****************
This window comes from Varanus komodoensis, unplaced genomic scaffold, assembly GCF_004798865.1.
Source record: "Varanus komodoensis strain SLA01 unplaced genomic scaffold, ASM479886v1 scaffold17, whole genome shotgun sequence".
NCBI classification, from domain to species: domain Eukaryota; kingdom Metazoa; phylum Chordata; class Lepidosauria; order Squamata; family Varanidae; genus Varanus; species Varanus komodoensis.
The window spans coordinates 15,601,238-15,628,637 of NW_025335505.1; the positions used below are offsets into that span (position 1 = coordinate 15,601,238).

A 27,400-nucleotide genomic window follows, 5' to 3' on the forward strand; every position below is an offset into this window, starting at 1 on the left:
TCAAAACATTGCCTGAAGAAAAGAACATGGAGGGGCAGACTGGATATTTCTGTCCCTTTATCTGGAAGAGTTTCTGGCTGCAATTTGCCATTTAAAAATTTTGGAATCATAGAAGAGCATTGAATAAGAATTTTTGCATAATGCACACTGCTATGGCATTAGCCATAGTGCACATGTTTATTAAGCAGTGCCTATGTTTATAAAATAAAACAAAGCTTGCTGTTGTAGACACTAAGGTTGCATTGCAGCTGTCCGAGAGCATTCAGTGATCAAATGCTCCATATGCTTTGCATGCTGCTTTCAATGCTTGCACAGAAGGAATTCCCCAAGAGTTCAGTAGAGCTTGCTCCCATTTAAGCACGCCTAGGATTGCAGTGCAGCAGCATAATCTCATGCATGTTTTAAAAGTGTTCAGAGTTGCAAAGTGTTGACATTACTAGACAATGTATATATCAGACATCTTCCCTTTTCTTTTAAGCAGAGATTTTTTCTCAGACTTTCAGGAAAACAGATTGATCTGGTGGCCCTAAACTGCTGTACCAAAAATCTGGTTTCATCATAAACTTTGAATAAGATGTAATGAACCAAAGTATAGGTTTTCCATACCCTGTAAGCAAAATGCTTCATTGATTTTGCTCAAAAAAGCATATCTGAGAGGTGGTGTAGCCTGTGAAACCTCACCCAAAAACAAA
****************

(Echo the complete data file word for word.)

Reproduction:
This window comes from Varanus komodoensis, unplaced genomic scaffold, assembly GCF_004798865.1.
Source record: "Varanus komodoensis strain SLA01 unplaced genomic scaffold, ASM479886v1 scaffold17, whole genome shotgun sequence".
NCBI classification, from domain to species: domain Eukaryota; kingdom Metazoa; phylum Chordata; class Lepidosauria; order Squamata; family Varanidae; genus Varanus; species Varanus komodoensis.
The window spans coordinates 15,601,238-15,628,637 of NW_025335505.1; the positions used below are offsets into that span (position 1 = coordinate 15,601,238).

A 27,400-nucleotide genomic window follows, 5' to 3' on the forward strand; every position below is an offset into this window, starting at 1 on the left:
TCAAAACATTGCCTGAAGAAAAGAACATGGAGGGGCAGACTGGATATTTCTGTCCCTTTATCTGGAAGAGTTTCTGGCTGCAATTTGCCATTTAAAAATTTTGGAATCATAGAAGAGCATTGAATAAGAATTTTTGCATAATGCACACTGCTATGGCATTAGCCATAGTGCACATGTTTATTAAGCAGTGCCTATGTTTATAAAATAAAACAAAGCTTGCTGTTGTAGACACTAAGGTTGCATTGCAGCTGTCCGAGAGCATTCAGTGATCAAATGCTCCATATGCTTTGCATGCTGCTTTCAATGCTTGCACAGAAGGAATTCCCCAAGAGTTCAGTAGAGCTTGCTCCCATTTAAGCACGCCTAGGATTGCAGTGCAGCAGCATAATCTCATGCATGTTTTAAAAGTGTTCAGAGTTGCAAAGTGTTGACATTACTAGACAATGTATATATCAGACATCTTCCCTTTTCTTTTAAGCAGAGATTTTTTCTCAGACTTTCAGGAAAACAGATTGATCTGGTGGCCCTAAACTGCTGTACCAAAAATCTGGTTTCATCATAAACTTTGAATAAGATGTAATGAACCAAAGTATAGGTTTTCCATACCCTGTAAGCAAAATGCTTCATTGATTTTGCTCAAAAAAGCATATCTGAGAGGTGGTGTAGCCTGTGAAACCTCACCCAAAAACAAA